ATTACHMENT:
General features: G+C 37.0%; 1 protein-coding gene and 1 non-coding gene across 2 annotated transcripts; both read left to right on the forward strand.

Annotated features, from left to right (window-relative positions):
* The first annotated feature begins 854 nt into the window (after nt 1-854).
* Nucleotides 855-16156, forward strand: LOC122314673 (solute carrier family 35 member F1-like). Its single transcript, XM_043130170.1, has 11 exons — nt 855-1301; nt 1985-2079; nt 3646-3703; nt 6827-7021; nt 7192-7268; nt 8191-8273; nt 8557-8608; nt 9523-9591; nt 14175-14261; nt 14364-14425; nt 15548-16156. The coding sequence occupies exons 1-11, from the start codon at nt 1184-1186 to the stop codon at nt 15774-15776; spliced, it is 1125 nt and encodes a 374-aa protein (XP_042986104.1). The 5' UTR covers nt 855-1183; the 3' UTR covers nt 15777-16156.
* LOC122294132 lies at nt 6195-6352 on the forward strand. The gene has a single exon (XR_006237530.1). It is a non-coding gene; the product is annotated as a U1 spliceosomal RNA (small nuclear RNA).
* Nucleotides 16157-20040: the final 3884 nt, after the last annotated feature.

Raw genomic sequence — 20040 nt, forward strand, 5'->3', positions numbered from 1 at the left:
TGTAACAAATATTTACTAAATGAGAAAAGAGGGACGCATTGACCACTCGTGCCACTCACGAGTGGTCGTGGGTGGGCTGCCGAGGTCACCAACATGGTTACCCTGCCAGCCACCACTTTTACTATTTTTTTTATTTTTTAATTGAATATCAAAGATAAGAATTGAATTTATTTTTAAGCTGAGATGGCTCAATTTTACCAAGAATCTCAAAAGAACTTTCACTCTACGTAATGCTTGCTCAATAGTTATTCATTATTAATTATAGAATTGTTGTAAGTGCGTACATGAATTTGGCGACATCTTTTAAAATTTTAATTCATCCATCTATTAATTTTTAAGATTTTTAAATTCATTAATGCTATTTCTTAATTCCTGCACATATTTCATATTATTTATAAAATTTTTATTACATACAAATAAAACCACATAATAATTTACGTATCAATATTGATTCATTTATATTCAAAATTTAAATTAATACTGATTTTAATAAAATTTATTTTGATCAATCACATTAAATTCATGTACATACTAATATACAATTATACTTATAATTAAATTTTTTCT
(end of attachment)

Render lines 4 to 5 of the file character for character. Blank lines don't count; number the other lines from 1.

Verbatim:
* Nucleotides 855-16156, forward strand: LOC122314673 (solute carrier family 35 member F1-like). Its single transcript, XM_043130170.1, has 11 exons — nt 855-1301; nt 1985-2079; nt 3646-3703; nt 6827-7021; nt 7192-7268; nt 8191-8273; nt 8557-8608; nt 9523-9591; nt 14175-14261; nt 14364-14425; nt 15548-16156. The coding sequence occupies exons 1-11, from the start codon at nt 1184-1186 to the stop codon at nt 15774-15776; spliced, it is 1125 nt and encodes a 374-aa protein (XP_042986104.1). The 5' UTR covers nt 855-1183; the 3' UTR covers nt 15777-16156.
* LOC122294132 lies at nt 6195-6352 on the forward strand. The gene has a single exon (XR_006237530.1). It is a non-coding gene; the product is annotated as a U1 spliceosomal RNA (small nuclear RNA).